High Places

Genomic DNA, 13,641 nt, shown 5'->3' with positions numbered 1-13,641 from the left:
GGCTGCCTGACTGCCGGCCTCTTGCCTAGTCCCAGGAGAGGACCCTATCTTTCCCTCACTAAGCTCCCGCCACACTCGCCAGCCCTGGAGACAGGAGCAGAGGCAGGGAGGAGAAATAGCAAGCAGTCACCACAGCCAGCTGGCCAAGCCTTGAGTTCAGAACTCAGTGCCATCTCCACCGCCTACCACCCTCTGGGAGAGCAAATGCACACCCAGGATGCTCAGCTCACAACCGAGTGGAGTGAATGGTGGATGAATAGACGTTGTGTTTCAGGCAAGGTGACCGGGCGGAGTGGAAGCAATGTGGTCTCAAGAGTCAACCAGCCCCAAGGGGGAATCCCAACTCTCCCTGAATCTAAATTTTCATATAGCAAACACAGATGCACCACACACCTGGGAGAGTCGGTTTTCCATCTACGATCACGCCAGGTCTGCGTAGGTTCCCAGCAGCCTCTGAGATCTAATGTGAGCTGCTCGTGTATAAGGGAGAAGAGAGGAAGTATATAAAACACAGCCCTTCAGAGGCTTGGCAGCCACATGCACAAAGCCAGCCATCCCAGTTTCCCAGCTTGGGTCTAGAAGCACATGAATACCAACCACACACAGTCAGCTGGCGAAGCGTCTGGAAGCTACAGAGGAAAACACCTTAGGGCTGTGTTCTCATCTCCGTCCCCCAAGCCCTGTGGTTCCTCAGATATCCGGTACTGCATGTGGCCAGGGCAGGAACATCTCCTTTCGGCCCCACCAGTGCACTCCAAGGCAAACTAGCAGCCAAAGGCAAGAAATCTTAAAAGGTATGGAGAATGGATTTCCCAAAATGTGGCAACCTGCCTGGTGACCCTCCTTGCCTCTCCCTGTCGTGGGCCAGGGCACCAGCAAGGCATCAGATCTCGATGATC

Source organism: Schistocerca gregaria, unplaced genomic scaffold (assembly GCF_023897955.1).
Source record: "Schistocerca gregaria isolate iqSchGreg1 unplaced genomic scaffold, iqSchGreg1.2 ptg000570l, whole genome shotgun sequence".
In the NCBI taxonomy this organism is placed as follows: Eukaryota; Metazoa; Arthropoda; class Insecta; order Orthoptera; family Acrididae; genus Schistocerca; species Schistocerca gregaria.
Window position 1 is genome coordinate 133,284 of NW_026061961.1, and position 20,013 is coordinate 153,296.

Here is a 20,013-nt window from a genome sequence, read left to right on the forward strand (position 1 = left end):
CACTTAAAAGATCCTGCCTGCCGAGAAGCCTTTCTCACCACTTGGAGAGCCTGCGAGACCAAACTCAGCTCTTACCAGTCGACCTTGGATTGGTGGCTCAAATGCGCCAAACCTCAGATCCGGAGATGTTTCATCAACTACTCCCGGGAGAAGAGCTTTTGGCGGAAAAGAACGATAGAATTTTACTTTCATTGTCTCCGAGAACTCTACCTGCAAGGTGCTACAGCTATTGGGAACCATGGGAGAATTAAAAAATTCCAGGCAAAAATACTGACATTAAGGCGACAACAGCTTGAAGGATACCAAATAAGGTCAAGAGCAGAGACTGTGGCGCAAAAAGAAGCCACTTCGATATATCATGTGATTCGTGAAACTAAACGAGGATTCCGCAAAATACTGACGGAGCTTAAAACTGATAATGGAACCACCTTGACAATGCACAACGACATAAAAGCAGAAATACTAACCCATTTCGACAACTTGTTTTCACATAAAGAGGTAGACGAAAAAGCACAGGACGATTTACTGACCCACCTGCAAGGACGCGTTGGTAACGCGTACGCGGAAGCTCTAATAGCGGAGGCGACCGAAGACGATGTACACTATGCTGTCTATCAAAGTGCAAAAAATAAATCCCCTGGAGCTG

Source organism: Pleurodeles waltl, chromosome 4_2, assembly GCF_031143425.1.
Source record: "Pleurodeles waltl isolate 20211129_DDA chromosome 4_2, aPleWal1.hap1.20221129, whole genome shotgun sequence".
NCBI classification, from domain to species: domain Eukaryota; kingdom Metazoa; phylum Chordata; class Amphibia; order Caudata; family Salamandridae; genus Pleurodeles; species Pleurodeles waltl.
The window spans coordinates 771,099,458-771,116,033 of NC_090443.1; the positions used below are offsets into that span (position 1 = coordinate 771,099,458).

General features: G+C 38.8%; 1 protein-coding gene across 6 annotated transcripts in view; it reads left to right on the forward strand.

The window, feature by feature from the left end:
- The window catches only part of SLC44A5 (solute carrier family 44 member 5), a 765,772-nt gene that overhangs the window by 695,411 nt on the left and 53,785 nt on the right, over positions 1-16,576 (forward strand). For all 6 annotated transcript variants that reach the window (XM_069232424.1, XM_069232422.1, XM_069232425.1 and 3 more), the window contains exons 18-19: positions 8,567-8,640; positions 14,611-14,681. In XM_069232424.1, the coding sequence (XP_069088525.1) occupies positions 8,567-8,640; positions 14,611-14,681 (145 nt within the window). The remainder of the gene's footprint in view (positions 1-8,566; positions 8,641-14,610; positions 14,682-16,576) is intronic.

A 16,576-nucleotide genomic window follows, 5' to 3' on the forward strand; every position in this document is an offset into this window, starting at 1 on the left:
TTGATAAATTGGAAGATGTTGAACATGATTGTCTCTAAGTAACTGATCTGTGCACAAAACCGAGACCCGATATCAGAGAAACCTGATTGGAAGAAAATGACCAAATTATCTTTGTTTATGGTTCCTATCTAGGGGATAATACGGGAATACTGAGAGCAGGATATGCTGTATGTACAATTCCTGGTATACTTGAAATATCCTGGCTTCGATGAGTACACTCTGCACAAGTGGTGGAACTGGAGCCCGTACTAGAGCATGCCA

We're taken somewhere that has no seasons, just bat droppings and a continual proprietorship by a darkness that harbors Caribbean dreams - of salty margaritas and rum punch bowls with pink straws jutting out from them as if they were inviting, yet hollow slides. There is a residual drip-dripping of moisture from the ceiling, from the fangs of stalactites and stalagmites, creating a cool breeze of slippery, interloping water, set to remain underground and stagnant for all of eternity, as luck would have it. Down here, where we happen to be courtesy of High Places, is our temporary chill pad. It's a cavernous rock formation that produces some of the plunking-est echoes and everything feel as if were coming out of an airplane hangar or a chamber of secrets, delivering the goods with a strong sort of distanced accent, as if there were four hundred pillows between the mouth and amplifier of origin and the ears on the receiving end. Rob Barber and Mary Pearson - the two dreamers from which the music comes from - asked and received more water in the vocal and musical treatment in this very recording session as the sound took on even more of the cave sensation. Pearson's vocals, already very subdued on the band's official release, here are allowed even more gauze and even more of the foggy misdemeanor that gives them the aliases of indiscriminant origin, as if they were the result of tricks of time and space, getting beamed to us from the outer spans of the universe or from somewhere in the future that all convention would suggest hasn't happened yet. They do not assume any of the qualities of a voice or words coming as us out of the same room, maybe even just a few feet away. Barber's delayed beats and his little bursts of tropicality are all over the production of the band's self-titled album, making for a world of demented - though also rootsy and folk-ish - island music for those island dwellers dead-set on getting to those woozy moments when paranoia and confusion shower over in hot spades. The tropical element to the band's sound is a kooky phenomenon as it doesn't seem to suggest beach blankets, waves aplenty and copious amounts of sunshine, but a secluded place that was never all that high, just accessible and available. It's there, deep into the covered up earth from the above ground, that Barber and Pearson (both of whom appear to have some kind of ancestral connection to sailing and nautical themes) feather their mystifying numbers with the kinds of sounds that enflame thoughts that are completely wordless, but based in a frame of mind that likes it mushy, that enjoys a good soaking rain and sitting in those clothes while huddled beneath an awning or other covering, ready to make a run for it through a downpour. They bring out that warm rain, the kind that people don't necessarily mind and they drench everything in the drink.

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